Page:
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Covered Bridge in Maine Destroyed by Arson

Photo taken by Jack Schmidt in 2014

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LITTLETON, MAINE- One of Maine’s handful of century-old bridges was incinerated and the state fire marshal is looking into the possible causes. The Watson Settlement Bridge was a covered bridge featuring a Howe through truss design. It spanned the Meduxnekeag Stream on Former Carson Road in Littleton in Aroostook County, located between US Hwy 1 and the US-Canada border. It was built in 1911 and had served traffic until 1984 when the current concrete structure was built on a new alignment and the historic bridge was converted to a pedestrian crossing. Listed on the National Register since 1970, the 170 foot long bridge was named after the nearby Watson Settlement and was a magnet for photo opportunities including graduation photos.

May be an image of fire and outdoors
Soruce: Citizens of Littleton

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Fire Crews were called to the scene of a fire on Monday afternoon at 2:45pm Eastern Time only to find the covered bridge engulfed in flames. Three different fire departments from Littleton, Houghton and Monticello were at the scene to put down the blaze. The State Fire Marshal Office arrived at the scene an hour later to investigate. The entire structure, consisting of charred beams and a partially collapsed roof, has been considered a total loss and will have to be torn down. It is unknown at this point whether a replica will be constructed. The area has been barracaded off to keep people from going on the bridge due to its structural instability. The State Fire Marshal is looking into any information to determine the cause of the fire, including finding any potential arsonists. People with information on the fire should contact their office at 1-888-870-6162.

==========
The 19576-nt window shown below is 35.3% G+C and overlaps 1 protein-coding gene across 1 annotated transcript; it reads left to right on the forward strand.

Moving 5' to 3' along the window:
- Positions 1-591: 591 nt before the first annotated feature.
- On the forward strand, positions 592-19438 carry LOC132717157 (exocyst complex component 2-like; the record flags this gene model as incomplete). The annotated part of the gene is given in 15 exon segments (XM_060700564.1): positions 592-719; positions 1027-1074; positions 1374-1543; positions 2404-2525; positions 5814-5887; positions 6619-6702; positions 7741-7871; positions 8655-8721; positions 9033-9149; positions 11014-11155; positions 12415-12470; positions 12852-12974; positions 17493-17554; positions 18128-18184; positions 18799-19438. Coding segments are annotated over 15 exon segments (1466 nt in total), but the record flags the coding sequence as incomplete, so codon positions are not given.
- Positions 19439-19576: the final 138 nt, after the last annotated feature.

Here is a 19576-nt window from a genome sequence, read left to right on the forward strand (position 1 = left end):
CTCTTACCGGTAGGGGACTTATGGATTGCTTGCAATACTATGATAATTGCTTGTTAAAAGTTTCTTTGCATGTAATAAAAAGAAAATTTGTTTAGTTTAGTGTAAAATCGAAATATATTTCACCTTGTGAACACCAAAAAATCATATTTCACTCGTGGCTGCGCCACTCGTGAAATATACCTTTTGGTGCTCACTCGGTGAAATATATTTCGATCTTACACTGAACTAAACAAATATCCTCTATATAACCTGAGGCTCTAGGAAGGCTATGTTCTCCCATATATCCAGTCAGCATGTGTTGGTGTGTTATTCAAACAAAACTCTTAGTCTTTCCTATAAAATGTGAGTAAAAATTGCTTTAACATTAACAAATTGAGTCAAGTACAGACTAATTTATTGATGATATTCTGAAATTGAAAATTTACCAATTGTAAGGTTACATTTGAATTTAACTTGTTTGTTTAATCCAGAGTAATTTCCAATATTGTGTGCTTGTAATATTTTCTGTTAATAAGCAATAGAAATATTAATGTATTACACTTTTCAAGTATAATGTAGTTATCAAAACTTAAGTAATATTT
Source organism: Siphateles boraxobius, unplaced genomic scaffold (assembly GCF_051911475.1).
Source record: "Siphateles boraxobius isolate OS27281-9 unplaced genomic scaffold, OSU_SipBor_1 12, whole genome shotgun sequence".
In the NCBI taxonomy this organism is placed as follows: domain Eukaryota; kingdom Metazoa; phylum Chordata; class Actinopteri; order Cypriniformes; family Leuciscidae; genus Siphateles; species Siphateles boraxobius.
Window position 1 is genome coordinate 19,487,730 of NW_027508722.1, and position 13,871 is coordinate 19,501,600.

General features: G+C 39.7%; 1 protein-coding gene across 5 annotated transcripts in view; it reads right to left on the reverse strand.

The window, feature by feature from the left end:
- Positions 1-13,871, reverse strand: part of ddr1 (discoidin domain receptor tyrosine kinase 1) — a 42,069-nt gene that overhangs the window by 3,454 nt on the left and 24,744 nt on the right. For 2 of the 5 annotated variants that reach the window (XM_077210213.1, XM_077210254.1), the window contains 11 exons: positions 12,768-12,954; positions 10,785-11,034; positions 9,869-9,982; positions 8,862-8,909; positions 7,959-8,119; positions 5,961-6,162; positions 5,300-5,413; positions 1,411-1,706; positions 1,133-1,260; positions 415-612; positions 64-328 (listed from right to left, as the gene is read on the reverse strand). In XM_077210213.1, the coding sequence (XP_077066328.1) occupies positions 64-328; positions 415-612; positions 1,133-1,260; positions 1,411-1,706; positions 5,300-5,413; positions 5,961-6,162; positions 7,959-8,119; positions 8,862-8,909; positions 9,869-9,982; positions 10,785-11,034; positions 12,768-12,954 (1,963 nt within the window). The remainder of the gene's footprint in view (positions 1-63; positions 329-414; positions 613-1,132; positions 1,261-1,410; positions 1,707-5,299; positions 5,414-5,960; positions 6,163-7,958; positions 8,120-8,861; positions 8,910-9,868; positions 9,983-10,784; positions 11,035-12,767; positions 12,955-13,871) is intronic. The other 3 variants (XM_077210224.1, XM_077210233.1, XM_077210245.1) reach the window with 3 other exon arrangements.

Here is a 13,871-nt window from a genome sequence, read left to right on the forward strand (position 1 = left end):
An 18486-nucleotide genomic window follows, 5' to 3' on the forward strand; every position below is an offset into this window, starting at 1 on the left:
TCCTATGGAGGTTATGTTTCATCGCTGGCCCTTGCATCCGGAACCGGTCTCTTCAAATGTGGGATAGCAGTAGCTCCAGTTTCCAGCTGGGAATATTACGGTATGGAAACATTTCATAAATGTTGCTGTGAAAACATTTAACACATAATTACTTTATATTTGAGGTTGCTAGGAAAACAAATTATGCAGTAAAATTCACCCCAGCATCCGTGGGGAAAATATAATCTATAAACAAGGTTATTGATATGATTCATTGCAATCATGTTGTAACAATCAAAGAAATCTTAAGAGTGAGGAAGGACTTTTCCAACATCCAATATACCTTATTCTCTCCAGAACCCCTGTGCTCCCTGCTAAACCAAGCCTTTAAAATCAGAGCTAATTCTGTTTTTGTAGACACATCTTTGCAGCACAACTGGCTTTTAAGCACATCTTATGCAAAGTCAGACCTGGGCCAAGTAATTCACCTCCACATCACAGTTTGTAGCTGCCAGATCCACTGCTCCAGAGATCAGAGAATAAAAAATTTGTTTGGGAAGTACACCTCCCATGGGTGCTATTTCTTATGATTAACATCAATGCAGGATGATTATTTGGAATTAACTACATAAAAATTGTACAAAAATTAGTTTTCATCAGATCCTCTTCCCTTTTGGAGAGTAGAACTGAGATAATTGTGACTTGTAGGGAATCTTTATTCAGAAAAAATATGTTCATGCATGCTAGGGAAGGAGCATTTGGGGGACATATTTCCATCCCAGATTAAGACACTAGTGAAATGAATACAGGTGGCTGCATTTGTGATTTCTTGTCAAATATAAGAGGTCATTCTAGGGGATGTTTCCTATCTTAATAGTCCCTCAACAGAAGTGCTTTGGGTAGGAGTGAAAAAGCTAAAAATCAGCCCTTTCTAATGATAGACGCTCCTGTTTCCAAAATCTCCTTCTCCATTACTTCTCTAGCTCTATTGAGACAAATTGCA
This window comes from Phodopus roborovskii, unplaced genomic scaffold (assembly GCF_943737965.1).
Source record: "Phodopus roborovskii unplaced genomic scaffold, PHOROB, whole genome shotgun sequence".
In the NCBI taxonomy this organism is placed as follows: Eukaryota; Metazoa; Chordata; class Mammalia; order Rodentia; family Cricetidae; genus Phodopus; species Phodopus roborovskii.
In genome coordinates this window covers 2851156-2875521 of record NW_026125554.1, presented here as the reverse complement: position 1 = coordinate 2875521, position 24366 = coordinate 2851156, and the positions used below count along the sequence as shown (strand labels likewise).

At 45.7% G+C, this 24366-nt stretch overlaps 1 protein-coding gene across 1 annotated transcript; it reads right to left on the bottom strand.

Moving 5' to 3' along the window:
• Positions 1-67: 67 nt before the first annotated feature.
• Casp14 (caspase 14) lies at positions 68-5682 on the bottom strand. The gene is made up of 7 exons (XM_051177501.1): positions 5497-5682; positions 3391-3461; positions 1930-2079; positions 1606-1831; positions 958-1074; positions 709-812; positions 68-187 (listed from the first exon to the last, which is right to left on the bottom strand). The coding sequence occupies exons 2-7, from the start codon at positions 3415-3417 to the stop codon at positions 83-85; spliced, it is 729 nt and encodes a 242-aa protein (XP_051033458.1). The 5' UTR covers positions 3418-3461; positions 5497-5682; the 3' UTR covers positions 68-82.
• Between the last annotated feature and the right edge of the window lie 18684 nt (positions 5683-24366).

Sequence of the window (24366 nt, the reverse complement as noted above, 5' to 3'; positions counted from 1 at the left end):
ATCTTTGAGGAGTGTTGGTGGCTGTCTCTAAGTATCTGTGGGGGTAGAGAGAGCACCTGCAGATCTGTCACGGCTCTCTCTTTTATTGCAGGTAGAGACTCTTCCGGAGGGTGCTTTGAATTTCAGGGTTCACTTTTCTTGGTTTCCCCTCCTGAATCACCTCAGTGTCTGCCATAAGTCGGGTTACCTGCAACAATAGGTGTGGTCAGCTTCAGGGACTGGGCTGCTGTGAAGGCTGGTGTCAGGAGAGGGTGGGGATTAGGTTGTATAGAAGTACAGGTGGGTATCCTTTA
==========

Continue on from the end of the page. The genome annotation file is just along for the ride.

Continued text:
The Chronicles will keep you posted on the latest involving the bridge, the fire and what happens next.

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BHC Pic of the Week Nr. 156 Tribute to James Baughn

Our next Pic of the Series dedicated to James Baughn takes us to Bowling Green, Kentucky and this span- one of the last of its kind in the United States. The Richardsville Bowstring Arch Bridge is a three-span arch bridge spanning the Barren River on Old Richardsville Road near the Historic Beechmont Farm near Bowling Green. The bridge is a through truss design with the upper chord featuring beams with heeled bracings. The arches are I-beam shaped. Connections are pinned. The bridge was built in 1889 by the King Bridge Company in Cleveland and has a total length of 442 feet, each span has a length of 138 feet.  The bridge has been on the National Register since 1980. As of today, the bridge is the last of its kind in the state of Kentucky and currently efforts are being carried out to preserve the bridge and the road it carries to ensure it is visited by future generations. It had been closed since last year but funding has been garnered so that work on restoring the bridge can start.  The photo taken by Mr. Baughn in 2015 was when the bridge was still open to traffic.  The question is when the bridge is restored, will it maintain its continued use as a vehicular crossing, or will it be repurposed for pedestrians?

The bridge has a haunted secret which you can see more of here:

This one we don’t have an answer to. Yet if you have any updates, please feel free to add them in the comment section. It would be much appreciated.  Happy bridgehunting, folks. Enjoy this video of the bridge and the old abandoned road: